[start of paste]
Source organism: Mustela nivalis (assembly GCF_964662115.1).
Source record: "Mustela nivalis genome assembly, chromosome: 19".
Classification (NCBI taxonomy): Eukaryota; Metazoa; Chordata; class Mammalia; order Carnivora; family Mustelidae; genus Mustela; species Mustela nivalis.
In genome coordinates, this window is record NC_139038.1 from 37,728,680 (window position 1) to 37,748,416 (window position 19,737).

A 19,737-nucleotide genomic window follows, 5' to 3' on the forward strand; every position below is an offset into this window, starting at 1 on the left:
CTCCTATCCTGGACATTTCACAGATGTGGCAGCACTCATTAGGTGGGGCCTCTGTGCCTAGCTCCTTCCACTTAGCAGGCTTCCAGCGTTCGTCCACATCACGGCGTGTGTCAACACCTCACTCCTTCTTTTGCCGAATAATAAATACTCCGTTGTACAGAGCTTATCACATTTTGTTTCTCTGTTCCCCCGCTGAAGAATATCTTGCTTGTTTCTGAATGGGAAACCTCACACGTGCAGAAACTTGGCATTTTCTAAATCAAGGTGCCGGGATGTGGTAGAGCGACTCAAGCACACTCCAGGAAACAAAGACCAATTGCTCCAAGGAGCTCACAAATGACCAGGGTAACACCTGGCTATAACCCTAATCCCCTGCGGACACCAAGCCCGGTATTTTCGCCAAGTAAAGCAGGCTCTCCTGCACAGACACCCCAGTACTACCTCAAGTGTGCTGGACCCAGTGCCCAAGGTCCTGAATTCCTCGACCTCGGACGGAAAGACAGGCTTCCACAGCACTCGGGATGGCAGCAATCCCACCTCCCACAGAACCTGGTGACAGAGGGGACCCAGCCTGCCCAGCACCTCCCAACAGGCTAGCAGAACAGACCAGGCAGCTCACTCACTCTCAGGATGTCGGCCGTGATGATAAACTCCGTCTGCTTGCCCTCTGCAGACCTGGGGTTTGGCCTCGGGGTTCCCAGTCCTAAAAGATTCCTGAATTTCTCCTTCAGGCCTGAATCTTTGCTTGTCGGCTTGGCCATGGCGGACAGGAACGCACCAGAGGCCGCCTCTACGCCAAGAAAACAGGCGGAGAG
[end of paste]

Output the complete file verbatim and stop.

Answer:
Source organism: Mustela nivalis (assembly GCF_964662115.1).
Source record: "Mustela nivalis genome assembly, chromosome: 19".
Classification (NCBI taxonomy): Eukaryota; Metazoa; Chordata; class Mammalia; order Carnivora; family Mustelidae; genus Mustela; species Mustela nivalis.
In genome coordinates, this window is record NC_139038.1 from 37,728,680 (window position 1) to 37,748,416 (window position 19,737).

A 19,737-nucleotide genomic window follows, 5' to 3' on the forward strand; every position below is an offset into this window, starting at 1 on the left:
CTCCTATCCTGGACATTTCACAGATGTGGCAGCACTCATTAGGTGGGGCCTCTGTGCCTAGCTCCTTCCACTTAGCAGGCTTCCAGCGTTCGTCCACATCACGGCGTGTGTCAACACCTCACTCCTTCTTTTGCCGAATAATAAATACTCCGTTGTACAGAGCTTATCACATTTTGTTTCTCTGTTCCCCCGCTGAAGAATATCTTGCTTGTTTCTGAATGGGAAACCTCACACGTGCAGAAACTTGGCATTTTCTAAATCAAGGTGCCGGGATGTGGTAGAGCGACTCAAGCACACTCCAGGAAACAAAGACCAATTGCTCCAAGGAGCTCACAAATGACCAGGGTAACACCTGGCTATAACCCTAATCCCCTGCGGACACCAAGCCCGGTATTTTCGCCAAGTAAAGCAGGCTCTCCTGCACAGACACCCCAGTACTACCTCAAGTGTGCTGGACCCAGTGCCCAAGGTCCTGAATTCCTCGACCTCGGACGGAAAGACAGGCTTCCACAGCACTCGGGATGGCAGCAATCCCACCTCCCACAGAACCTGGTGACAGAGGGGACCCAGCCTGCCCAGCACCTCCCAACAGGCTAGCAGAACAGACCAGGCAGCTCACTCACTCTCAGGATGTCGGCCGTGATGATAAACTCCGTCTGCTTGCCCTCTGCAGACCTGGGGTTTGGCCTCGGGGTTCCCAGTCCTAAAAGATTCCTGAATTTCTCCTTCAGGCCTGAATCTTTGCTTGTCGGCTTGGCCATGGCGGACAGGAACGCACCAGAGGCCGCCTCTACGCCAAGAAAACAGGCGGAGAG